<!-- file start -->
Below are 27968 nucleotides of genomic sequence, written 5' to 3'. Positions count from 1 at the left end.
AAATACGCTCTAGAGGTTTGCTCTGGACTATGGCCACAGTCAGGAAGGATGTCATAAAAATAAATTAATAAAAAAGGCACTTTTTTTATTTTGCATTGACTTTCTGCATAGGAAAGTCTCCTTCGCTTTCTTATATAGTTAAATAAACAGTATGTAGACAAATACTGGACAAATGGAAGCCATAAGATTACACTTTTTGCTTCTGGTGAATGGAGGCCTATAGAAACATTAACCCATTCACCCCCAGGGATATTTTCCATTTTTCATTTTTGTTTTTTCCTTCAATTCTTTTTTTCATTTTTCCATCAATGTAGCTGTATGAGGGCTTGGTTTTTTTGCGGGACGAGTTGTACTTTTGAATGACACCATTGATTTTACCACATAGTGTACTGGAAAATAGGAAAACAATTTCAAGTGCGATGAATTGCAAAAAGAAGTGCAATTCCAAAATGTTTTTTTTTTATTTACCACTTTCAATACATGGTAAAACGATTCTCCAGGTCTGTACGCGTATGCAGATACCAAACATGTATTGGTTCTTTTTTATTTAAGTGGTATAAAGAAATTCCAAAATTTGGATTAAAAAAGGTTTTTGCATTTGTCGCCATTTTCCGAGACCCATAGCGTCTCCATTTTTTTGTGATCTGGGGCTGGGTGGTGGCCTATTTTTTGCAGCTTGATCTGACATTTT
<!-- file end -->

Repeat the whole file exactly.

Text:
Below are 27968 nucleotides of genomic sequence, written 5' to 3'. Positions count from 1 at the left end.
AAATACGCTCTAGAGGTTTGCTCTGGACTATGGCCACAGTCAGGAAGGATGTCATAAAAATAAATTAATAAAAAAGGCACTTTTTTTATTTTGCATTGACTTTCTGCATAGGAAAGTCTCCTTCGCTTTCTTATATAGTTAAATAAACAGTATGTAGACAAATACTGGACAAATGGAAGCCATAAGATTACACTTTTTGCTTCTGGTGAATGGAGGCCTATAGAAACATTAACCCATTCACCCCCAGGGATATTTTCCATTTTTCATTTTTGTTTTTTCCTTCAATTCTTTTTTTCATTTTTCCATCAATGTAGCTGTATGAGGGCTTGGTTTTTTTGCGGGACGAGTTGTACTTTTGAATGACACCATTGATTTTACCACATAGTGTACTGGAAAATAGGAAAACAATTTCAAGTGCGATGAATTGCAAAAAGAAGTGCAATTCCAAAATGTTTTTTTTTTATTTACCACTTTCAATACATGGTAAAACGATTCTCCAGGTCTGTACGCGTATGCAGATACCAAACATGTATTGGTTCTTTTTTATTTAAGTGGTATAAAGAAATTCCAAAATTTGGATTAAAAAAGGTTTTTGCATTTGTCGCCATTTTCCGAGACCCATAGCGTCTCCATTTTTTTGTGATCTGGGGCTGGGTGGTGGCCTATTTTTTGCAGCTTGATCTGACATTTT